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Targeted Lung Denervation Trials Hold Promise

092021image004With COPD poised to become the world’s third leading cause of death by 2030, there is a desperate need for new treatments. One clinical trial underway at Temple Health and other sites nationwide is offering hope and relief to participants by targeting the overactive nerves in the airways that contribute to COPD symptoms and flare-ups.

That promise is based on early outcomes of the AIRFLOW-3 Clinical Trials evaluating Targeted Lung Denervation (TLD), an investigational procedure designed to reduce airway nerve activity for patients who still experience flare-ups despite their medications. It involves a one-time, non-surgical outpatient procedure performed through a standard bronchoscope – a thin flexible tube that is inserted through the mouth into the lungs to put in place an investigational device called the Nuvaira Lung Denervation System. Once in place, the system delivers targeted radiofrequency (RF) energy to the nerves located on the outside of the airways.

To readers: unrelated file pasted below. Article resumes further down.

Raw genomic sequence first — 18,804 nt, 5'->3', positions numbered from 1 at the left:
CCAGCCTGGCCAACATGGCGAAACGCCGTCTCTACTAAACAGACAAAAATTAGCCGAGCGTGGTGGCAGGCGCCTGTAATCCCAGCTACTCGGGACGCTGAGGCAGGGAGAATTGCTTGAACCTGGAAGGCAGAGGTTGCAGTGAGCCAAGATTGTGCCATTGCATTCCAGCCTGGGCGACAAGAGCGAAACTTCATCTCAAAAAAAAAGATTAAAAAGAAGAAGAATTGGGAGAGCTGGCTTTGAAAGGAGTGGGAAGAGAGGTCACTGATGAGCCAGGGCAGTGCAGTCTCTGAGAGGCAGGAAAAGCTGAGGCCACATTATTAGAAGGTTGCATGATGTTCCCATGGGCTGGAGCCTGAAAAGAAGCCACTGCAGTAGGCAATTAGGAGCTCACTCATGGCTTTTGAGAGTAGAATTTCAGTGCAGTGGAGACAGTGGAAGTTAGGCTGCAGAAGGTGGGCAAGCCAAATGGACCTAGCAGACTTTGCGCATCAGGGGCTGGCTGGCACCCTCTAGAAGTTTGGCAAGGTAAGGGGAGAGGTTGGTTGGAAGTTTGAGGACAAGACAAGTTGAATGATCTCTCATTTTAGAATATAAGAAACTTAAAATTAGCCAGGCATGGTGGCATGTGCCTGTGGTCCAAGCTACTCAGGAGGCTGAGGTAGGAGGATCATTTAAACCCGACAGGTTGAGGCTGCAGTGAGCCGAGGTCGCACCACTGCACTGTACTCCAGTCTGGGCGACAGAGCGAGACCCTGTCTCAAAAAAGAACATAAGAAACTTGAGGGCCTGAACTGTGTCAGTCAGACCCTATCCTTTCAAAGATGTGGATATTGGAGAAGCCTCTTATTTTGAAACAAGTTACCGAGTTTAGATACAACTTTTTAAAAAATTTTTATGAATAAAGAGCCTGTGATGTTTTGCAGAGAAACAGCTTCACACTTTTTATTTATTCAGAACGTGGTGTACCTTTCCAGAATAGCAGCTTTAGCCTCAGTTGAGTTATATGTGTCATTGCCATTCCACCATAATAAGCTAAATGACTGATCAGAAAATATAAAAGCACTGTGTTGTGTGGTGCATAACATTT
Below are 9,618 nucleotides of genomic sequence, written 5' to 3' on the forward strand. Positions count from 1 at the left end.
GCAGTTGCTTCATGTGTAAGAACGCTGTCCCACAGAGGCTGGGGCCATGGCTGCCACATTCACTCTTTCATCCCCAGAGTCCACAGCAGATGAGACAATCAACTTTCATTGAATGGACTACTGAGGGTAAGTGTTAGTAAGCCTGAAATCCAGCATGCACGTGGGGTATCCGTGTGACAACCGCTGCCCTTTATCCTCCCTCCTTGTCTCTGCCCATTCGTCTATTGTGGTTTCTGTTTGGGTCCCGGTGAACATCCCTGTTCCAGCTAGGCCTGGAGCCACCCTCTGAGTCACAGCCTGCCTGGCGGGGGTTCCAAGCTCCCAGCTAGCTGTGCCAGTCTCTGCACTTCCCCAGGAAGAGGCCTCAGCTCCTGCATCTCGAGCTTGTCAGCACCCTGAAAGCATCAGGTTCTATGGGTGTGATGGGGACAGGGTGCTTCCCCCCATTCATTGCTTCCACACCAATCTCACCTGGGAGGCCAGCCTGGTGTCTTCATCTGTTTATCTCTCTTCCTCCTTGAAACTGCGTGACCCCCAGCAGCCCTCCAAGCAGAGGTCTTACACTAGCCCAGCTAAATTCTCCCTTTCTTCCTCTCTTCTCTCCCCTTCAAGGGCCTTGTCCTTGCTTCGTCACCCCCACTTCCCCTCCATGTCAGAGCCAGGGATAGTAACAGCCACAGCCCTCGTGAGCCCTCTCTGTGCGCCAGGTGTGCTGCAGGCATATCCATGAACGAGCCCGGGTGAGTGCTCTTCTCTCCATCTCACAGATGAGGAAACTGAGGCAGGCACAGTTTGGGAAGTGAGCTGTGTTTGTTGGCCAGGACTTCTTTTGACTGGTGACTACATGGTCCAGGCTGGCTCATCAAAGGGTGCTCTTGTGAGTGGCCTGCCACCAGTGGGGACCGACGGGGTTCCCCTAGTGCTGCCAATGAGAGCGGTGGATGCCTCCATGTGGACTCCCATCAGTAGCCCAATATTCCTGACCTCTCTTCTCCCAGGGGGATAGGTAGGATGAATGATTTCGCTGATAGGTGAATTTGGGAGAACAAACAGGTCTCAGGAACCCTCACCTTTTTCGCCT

Individuals participating at the Temple University trial site, which has so far treated the most patients in the U.S., report improved lung functions that have allowed them to return to their active lives with only their daily medications.

Added Insights from Dr. Nair: The therapy described here is more of a concern for those with asthma, where the main problem is airway narrowing from "bronchoconstriction" as opposed to emphysema, where this is only one of several factors causing breathing difficulty. However, shortness of breath and wheezing are two of the main symptoms that occur when the bronchial tubes constrict. Thus, short acting inhalers, such as Albuterol, are used effectively for these situations.

Read about Temple patient experiences at 6 ABC News and learn more on the AIRFLOW-3 Clinical Trial website.